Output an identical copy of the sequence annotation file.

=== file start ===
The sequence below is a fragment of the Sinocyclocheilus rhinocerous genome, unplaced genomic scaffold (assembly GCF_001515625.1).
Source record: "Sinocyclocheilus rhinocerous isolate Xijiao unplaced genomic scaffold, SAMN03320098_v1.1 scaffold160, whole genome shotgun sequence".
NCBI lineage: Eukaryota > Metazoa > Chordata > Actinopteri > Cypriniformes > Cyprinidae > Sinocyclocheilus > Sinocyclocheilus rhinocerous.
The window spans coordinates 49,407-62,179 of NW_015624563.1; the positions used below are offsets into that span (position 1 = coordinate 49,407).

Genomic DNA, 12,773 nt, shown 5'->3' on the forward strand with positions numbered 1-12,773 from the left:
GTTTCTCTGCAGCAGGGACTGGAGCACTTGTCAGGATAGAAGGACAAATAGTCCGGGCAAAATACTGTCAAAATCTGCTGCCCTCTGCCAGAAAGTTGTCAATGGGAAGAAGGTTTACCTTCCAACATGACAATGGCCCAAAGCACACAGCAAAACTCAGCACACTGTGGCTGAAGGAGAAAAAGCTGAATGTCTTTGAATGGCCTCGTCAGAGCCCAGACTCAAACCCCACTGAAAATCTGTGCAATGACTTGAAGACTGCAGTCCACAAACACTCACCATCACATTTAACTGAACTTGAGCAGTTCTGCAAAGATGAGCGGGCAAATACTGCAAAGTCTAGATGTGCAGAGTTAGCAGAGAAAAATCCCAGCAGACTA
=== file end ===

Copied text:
The sequence below is a fragment of the Sinocyclocheilus rhinocerous genome, unplaced genomic scaffold (assembly GCF_001515625.1).
Source record: "Sinocyclocheilus rhinocerous isolate Xijiao unplaced genomic scaffold, SAMN03320098_v1.1 scaffold160, whole genome shotgun sequence".
NCBI lineage: Eukaryota > Metazoa > Chordata > Actinopteri > Cypriniformes > Cyprinidae > Sinocyclocheilus > Sinocyclocheilus rhinocerous.
The window spans coordinates 49,407-62,179 of NW_015624563.1; the positions used below are offsets into that span (position 1 = coordinate 49,407).

Genomic DNA, 12,773 nt, shown 5'->3' on the forward strand with positions numbered 1-12,773 from the left:
GTTTCTCTGCAGCAGGGACTGGAGCACTTGTCAGGATAGAAGGACAAATAGTCCGGGCAAAATACTGTCAAAATCTGCTGCCCTCTGCCAGAAAGTTGTCAATGGGAAGAAGGTTTACCTTCCAACATGACAATGGCCCAAAGCACACAGCAAAACTCAGCACACTGTGGCTGAAGGAGAAAAAGCTGAATGTCTTTGAATGGCCTCGTCAGAGCCCAGACTCAAACCCCACTGAAAATCTGTGCAATGACTTGAAGACTGCAGTCCACAAACACTCACCATCACATTTAACTGAACTTGAGCAGTTCTGCAAAGATGAGCGGGCAAATACTGCAAAGTCTAGATGTGCAGAGTTAGCAGAGAAAAATCCCAGCAGACTA